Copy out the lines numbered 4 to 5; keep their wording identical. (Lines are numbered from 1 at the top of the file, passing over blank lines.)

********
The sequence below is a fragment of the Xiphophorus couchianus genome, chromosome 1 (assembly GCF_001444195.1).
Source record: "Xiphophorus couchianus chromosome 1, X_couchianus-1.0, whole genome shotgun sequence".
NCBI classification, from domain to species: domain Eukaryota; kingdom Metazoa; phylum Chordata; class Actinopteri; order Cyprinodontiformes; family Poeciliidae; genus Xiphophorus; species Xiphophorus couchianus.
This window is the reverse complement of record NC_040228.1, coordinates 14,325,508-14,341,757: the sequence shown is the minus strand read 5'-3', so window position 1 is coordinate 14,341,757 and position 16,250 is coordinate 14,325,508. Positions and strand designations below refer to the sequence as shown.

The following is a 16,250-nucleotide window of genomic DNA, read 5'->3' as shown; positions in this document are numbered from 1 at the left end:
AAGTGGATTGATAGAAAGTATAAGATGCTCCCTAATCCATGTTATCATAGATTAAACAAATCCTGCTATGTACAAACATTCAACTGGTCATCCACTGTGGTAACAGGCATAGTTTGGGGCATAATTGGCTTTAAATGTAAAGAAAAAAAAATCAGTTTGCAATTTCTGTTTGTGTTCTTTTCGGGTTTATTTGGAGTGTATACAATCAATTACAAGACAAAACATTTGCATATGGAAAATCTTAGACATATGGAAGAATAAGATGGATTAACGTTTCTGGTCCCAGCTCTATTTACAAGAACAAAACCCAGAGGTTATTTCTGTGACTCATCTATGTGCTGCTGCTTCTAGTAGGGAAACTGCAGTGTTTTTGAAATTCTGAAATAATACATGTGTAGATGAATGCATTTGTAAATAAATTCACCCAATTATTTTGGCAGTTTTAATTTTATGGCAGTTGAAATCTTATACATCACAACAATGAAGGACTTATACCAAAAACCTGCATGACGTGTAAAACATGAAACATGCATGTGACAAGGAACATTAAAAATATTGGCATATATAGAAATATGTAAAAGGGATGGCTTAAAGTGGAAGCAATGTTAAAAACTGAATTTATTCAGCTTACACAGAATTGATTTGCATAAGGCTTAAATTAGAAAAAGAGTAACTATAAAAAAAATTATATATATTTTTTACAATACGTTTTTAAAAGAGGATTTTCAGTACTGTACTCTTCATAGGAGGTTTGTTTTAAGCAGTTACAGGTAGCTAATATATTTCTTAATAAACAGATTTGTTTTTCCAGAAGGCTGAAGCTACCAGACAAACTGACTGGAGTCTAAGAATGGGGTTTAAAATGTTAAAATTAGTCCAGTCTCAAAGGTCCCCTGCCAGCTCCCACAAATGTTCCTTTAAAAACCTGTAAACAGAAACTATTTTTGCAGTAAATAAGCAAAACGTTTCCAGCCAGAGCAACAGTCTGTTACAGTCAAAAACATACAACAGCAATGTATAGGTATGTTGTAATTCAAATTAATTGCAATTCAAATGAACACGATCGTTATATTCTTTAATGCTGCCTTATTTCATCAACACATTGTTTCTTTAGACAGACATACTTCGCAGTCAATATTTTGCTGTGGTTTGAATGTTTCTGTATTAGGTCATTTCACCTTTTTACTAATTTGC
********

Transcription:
This window is the reverse complement of record NC_040228.1, coordinates 14,325,508-14,341,757: the sequence shown is the minus strand read 5'-3', so window position 1 is coordinate 14,341,757 and position 16,250 is coordinate 14,325,508. Positions and strand designations below refer to the sequence as shown.

The following is a 16,250-nucleotide window of genomic DNA, read 5'->3' as shown; positions in this document are numbered from 1 at the left end: